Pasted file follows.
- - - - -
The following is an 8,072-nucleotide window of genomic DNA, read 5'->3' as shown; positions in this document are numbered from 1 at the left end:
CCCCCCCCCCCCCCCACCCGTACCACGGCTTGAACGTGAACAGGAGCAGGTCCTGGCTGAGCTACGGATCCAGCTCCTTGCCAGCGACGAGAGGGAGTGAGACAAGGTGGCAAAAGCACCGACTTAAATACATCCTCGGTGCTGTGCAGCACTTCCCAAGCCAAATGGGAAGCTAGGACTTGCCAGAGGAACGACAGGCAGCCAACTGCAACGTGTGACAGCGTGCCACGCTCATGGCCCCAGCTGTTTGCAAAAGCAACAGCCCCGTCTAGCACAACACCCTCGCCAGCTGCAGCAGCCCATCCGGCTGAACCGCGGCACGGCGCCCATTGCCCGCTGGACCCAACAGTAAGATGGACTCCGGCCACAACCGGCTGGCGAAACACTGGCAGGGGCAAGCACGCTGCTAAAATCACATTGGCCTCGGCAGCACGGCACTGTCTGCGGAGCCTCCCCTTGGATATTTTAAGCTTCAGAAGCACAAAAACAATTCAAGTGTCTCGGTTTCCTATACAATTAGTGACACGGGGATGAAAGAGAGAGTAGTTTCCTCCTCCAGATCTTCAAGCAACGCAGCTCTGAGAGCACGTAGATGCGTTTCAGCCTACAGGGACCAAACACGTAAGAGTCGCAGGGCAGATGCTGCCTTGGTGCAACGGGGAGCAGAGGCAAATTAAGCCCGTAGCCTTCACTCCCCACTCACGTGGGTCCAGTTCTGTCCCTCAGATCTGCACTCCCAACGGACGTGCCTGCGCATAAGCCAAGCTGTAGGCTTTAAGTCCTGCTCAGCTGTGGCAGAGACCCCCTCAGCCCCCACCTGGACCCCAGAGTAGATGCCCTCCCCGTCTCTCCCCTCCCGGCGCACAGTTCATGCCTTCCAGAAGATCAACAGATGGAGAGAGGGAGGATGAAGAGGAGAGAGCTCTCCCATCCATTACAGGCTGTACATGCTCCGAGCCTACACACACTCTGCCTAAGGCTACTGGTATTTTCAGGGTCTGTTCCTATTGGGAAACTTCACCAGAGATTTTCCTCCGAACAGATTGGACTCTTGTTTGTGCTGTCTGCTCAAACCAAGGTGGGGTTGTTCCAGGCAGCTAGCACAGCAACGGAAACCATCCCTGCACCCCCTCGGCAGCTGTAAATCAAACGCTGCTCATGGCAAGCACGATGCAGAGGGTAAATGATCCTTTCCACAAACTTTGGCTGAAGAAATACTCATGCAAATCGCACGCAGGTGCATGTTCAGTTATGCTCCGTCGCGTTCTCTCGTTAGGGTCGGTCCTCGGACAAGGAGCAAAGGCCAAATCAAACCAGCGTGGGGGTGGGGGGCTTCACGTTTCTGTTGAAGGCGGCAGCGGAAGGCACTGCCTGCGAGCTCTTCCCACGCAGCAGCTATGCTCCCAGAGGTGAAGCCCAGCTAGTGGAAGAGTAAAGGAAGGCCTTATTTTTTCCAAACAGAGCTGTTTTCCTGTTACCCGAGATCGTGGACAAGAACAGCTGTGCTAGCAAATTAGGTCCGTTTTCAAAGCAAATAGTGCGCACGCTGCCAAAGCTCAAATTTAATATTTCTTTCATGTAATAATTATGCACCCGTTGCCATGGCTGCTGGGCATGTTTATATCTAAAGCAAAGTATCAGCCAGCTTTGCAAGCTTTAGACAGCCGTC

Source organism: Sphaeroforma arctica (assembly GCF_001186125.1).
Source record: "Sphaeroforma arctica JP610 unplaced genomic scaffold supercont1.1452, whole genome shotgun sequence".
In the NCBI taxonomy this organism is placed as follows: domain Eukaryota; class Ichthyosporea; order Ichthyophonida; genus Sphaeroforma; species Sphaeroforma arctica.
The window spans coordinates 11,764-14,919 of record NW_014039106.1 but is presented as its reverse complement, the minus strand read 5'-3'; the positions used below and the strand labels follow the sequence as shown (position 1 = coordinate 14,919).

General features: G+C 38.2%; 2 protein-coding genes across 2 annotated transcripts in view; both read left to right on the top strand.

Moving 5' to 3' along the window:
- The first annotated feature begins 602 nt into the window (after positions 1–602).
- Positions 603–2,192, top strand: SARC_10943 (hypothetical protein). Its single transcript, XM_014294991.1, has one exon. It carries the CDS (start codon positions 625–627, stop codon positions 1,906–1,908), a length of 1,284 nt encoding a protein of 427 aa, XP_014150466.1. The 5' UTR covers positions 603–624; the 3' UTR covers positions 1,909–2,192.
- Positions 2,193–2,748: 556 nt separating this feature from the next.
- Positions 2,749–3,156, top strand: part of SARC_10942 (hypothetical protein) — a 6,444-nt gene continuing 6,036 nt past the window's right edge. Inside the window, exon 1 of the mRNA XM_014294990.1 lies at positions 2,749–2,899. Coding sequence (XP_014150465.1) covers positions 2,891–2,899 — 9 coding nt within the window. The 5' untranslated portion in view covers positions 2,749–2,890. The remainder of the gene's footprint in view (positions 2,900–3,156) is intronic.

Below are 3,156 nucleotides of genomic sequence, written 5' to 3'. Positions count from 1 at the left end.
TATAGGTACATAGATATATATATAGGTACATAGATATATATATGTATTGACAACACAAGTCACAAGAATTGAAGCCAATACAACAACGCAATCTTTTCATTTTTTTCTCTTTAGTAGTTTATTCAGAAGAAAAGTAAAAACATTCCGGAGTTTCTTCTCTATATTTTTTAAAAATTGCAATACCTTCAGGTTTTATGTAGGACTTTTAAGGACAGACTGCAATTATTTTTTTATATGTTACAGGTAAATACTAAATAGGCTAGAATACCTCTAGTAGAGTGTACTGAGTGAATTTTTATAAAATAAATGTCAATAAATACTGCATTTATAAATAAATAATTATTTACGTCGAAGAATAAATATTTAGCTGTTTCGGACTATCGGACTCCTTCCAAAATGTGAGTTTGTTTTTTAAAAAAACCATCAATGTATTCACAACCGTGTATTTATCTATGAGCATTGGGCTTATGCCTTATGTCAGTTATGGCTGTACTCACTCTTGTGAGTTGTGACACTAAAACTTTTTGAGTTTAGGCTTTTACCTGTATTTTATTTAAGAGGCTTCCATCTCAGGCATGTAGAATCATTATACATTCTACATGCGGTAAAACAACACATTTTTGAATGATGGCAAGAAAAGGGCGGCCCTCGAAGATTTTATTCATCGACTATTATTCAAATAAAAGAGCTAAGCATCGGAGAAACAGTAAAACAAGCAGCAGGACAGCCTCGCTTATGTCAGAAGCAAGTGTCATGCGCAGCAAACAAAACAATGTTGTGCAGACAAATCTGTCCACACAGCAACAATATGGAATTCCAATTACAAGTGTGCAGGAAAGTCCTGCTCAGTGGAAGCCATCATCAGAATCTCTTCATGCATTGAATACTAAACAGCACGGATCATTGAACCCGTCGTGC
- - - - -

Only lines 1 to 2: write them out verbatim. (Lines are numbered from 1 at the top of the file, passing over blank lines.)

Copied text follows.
The following is an 8,072-nucleotide window of genomic DNA, read 5'->3' as shown; positions in this document are numbered from 1 at the left end:
CCCCCCCCCCCCCCCACCCGTACCACGGCTTGAACGTGAACAGGAGCAGGTCCTGGCTGAGCTACGGATCCAGCTCCTTGCCAGCGACGAGAGGGAGTGAGACAAGGTGGCAAAAGCACCGACTTAAATACATCCTCGGTGCTGTGCAGCACTTCCCAAGCCAAATGGGAAGCTAGGACTTGCCAGAGGAACGACAGGCAGCCAACTGCAACGTGTGACAGCGTGCCACGCTCATGGCCCCAGCTGTTTGCAAAAGCAACAGCCCCGTCTAGCACAACACCCTCGCCAGCTGCAGCAGCCCATCCGGCTGAACCGCGGCACGGCGCCCATTGCCCGCTGGACCCAACAGTAAGATGGACTCCGGCCACAACCGGCTGGCGAAACACTGGCAGGGGCAAGCACGCTGCTAAAATCACATTGGCCTCGGCAGCACGGCACTGTCTGCGGAGCCTCCCCTTGGATATTTTAAGCTTCAGAAGCACAAAAACAATTCAAGTGTCTCGGTTTCCTATACAATTAGTGACACGGGGATGAAAGAGAGAGTAGTTTCCTCCTCCAGATCTTCAAGCAACGCAGCTCTGAGAGCACGTAGATGCGTTTCAGCCTACAGGGACCAAACACGTAAGAGTCGCAGGGCAGATGCTGCCTTGGTGCAACGGGGAGCAGAGGCAAATTAAGCCCGTAGCCTTCACTCCCCACTCACGTGGGTCCAGTTCTGTCCCTCAGATCTGCACTCCCAACGGACGTGCCTGCGCATAAGCCAAGCTGTAGGCTTTAAGTCCTGCTCAGCTGTGGCAGAGACCCCCTCAGCCCCCACCTGGACCCCAGAGTAGATGCCCTCCCCGTCTCTCCCCTCCCGGCGCACAGTTCATGCCTTCCAGAAGATCAACAGATGGAGAGAGGGAGGATGAAGAGGAGAGAGCTCTCCCATCCATTACAGGCTGTACATGCTCCGAGCCTACACACACTCTGCCTAAGGCTACTGGTATTTTCAGGGTCTGTTCCTATTGGGAAACTTCACCAGAGATTTTCCTCCGAACAGATTGGACTCTTGTTTGTGCTGTCTGCTCAAACCAAGGTGGGGTTGTTCCAGGCAGCTAGCACAGCAACGGAAACCATCCCTGCACCCCCTCGGCAGCTGTAAATCAAACGCTGCTCATGGCAAGCACGATGCAGAGGGTAAATGATCCTTTCCACAAACTTTGGCTGAAGAAATACTCATGCAAATCGCACGCAGGTGCATGTTCAGTTATGCTCCGTCGCGTTCTCTCGTTAGGGTCGGTCCTCGGACAAGGAGCAAAGGCCAAATCAAACCAGCGTGGGGGTGGGGGGCTTCACGTTTCTGTTGAAGGCGGCAGCGGAAGGCACTGCCTGCGAGCTCTTCCCACGCAGCAGCTATGCTCCCAGAGGTGAAGCCCAGCTAGTGGAAGAGTAAAGGAAGGCCTTATTTTTTCCAAACAGAGCTGTTTTCCTGTTACCCGAGATCGTGGACAAGAACAGCTGTGCTAGCAAATTAGGTCCGTTTTCAAAGCAAATAGTGCGCACGCTGCCAAAGCTCAAATTTAATATTTCTTTCATGTAATAATTATGCACCCGTTGCCATGGCTGCTGGGCATGTTTATATCTAAAGCAAAGTATCAGCCAGCTTTGCAAGCTTTAGACAGCCGTC